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The Cyber Hunting Maturity Model

Many organizations are quickly discovering that threat hunting is the next step in the evolution of the modern SOC, but remain unsure of how to start hunting or how far along they are in developing their own hunt capabilities. How can you quantify where your organization stands on the road to effective hunting? With a general model that can map hunting maturity across any organization.

What is Hunting?

Hunting also needs to be critically defined as being “manual or machine-assisted” as opposed to being only automated. Automated alerting is important, but cannot be the only thing your detection program relies on. In fact, one of the chief goals of hunting should be to improve your automated detection capabilities by prototyping new ways to detect malicious activity and turning those prototypes into production detection capabilities.

The Hunting Maturity Model

Of these factors, the analysts’ skills are probably the most important, since they are what allows them to turn data into detections. The quality and quantity of the data that an organization routinely collects from its IT environment is also a strong factor in determining the HMM level. The more data from around the enterprise (and the more different types of data) you provide to an expert hunter, the more results they will find. The toolsets you use will shape the style of your hunts and what kinds of hunting techniques you will be able to leverage.

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The HMM

The Hunting Maturity Model, developed by Sqrrl’s security architect and hunter @DavidJBianco, describes five levels of organizational hunting capability, ranging from HMM0 (the least capable) to HMM4 (the most). Let’s examine each level in detail.

HMM0 — Initial

HMM0 organizations also do not collect much information from their IT systems so their ability to proactively find threats is severely limited. Organizations at HMM0 are not considered to be capable of hunting.

HMM1 — Minimal

HMM1 organizations routinely collect at least a few types of data from around their enterprise into a central location such as a SIEM or log management product. Some may actually collect a lot of information. Thus, when new threats come to their attention, analysts are able to extract the key indicators from these reports and search historical data to find out if they have been seen in at least the recent past.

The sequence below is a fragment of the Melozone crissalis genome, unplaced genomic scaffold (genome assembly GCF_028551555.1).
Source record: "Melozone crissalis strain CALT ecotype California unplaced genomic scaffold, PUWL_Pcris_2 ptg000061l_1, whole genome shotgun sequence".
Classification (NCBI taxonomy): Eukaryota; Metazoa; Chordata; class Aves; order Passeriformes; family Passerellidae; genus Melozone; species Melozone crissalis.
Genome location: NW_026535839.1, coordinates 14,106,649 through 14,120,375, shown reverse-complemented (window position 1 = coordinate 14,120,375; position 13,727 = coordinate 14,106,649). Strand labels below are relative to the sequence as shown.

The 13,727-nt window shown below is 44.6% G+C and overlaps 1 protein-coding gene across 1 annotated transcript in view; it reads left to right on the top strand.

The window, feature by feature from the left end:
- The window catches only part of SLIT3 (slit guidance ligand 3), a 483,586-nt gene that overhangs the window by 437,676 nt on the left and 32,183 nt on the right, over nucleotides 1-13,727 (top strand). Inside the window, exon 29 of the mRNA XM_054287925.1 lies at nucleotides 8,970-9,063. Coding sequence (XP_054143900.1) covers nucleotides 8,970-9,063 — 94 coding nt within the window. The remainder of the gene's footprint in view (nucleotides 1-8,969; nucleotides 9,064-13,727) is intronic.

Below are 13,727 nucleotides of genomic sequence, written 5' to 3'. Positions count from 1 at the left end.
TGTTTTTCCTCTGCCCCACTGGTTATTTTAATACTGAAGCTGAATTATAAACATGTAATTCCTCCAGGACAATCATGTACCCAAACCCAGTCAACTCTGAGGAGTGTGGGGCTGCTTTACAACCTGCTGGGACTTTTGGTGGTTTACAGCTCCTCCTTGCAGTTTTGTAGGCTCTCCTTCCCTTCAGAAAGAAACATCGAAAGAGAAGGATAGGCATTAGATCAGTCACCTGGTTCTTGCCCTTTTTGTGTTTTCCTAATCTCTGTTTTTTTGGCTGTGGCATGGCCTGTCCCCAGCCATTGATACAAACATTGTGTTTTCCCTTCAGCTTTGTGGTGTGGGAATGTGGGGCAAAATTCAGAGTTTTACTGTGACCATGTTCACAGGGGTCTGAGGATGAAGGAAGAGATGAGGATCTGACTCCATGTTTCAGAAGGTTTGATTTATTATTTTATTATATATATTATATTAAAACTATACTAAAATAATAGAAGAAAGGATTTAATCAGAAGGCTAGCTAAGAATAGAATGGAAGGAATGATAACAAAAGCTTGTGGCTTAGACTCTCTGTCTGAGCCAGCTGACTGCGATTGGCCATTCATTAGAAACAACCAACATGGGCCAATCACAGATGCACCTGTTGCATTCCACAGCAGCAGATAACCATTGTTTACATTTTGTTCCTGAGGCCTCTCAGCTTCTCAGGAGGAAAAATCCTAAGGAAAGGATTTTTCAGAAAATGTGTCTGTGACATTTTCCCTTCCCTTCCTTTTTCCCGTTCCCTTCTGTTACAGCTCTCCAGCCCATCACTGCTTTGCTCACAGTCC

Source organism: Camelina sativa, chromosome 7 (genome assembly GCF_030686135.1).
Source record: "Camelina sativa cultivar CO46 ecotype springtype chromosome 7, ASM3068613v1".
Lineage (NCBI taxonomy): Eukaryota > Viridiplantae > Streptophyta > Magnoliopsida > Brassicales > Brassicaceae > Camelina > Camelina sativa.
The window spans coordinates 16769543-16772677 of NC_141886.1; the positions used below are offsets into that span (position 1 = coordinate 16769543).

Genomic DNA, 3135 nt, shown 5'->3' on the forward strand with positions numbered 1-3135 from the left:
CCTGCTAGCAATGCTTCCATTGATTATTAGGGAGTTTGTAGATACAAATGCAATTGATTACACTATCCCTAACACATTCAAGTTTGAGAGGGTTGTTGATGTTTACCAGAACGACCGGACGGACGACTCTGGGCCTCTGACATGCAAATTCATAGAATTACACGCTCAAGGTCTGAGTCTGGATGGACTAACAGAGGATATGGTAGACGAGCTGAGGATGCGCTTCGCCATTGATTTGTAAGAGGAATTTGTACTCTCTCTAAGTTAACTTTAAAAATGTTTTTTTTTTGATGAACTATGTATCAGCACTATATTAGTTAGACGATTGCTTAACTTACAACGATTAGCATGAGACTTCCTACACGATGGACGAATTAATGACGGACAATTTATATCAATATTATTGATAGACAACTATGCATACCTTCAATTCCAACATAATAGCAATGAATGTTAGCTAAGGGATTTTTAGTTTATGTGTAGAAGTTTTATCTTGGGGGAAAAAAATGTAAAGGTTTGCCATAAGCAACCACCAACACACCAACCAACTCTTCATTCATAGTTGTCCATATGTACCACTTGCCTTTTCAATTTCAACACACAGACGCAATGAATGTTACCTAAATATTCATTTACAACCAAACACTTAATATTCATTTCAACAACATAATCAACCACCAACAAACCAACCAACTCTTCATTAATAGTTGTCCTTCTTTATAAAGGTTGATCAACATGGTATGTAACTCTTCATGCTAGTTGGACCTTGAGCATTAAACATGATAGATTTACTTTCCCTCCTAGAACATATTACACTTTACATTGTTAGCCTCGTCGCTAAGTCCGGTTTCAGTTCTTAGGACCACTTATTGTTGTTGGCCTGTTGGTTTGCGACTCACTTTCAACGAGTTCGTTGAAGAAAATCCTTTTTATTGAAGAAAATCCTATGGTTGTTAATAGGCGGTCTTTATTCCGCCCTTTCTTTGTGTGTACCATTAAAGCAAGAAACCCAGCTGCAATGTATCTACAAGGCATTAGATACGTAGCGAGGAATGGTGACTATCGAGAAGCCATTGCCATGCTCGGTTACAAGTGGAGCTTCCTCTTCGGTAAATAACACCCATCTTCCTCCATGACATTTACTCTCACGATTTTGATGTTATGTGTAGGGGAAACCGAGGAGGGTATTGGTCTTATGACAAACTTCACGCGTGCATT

Because of this search capability, HMM1 is the first level in which any type of hunting occurs, even though it is minimal.

HMM2 — Procedural

Because most of the commonly available procedures rely in some way on least-frequency analysis (as of this writing, anyway), HMM2 organizations usually collect a large (sometimes very large) amount of data from across the enterprise.

HMM2 is the most common level of capability among organizations that have active hunting programs.

HMM3 — Innovative

Data collection at HMM3 at least as common as at HMM2, if not more advanced.

HMM3 organizations can be quite effective at finding and combating threat actor activity. However, as the number of hunting processes they develop increases over time, they may face scalability problems trying to perform them all on a reasonable schedule unless they increase the number of available analysts to match.

HMM4 — Leading

HMM4 organizations are extremely effective at resisting adversary actions. The high level of automation allows them to focus their efforts on creating a stream of new hunting processes, which results in constant improvement to the detection program as a whole.

Automation and the HMM

HMM4 organizations, on the other hand, are actively trying new methods to find the threat actors in their systems. They try new ideas all the time, knowing that some won’t pan out but others will. They are inventive, curious and agile, qualities you can’t get from a purely automated detection product. Although a good hunting platform can certainly give your team a boost, you can’t buy your way to HMM4.

Using the HMM

More importantly for those organizations who already hunt, the HMM can be used both to measure their current maturity and provide a roadmap for improvement. Hunt teams can match their current capabilities to those described in the model, then look ahead one step to see ideas for how they can develop their skills and/or data collection abilities in order to achieve the next level of maturity. In order to get anywhere, you must first know where you are and where you want to be.

This post originally appeared on Sqrrl’s Blog.

Written by

Target. Hunt. Disrupt. These are thoughts from the @SqrrlData team on CyberThreat Hunting, Behavioral Analytics, and Machine Learning for Enterprise Security.

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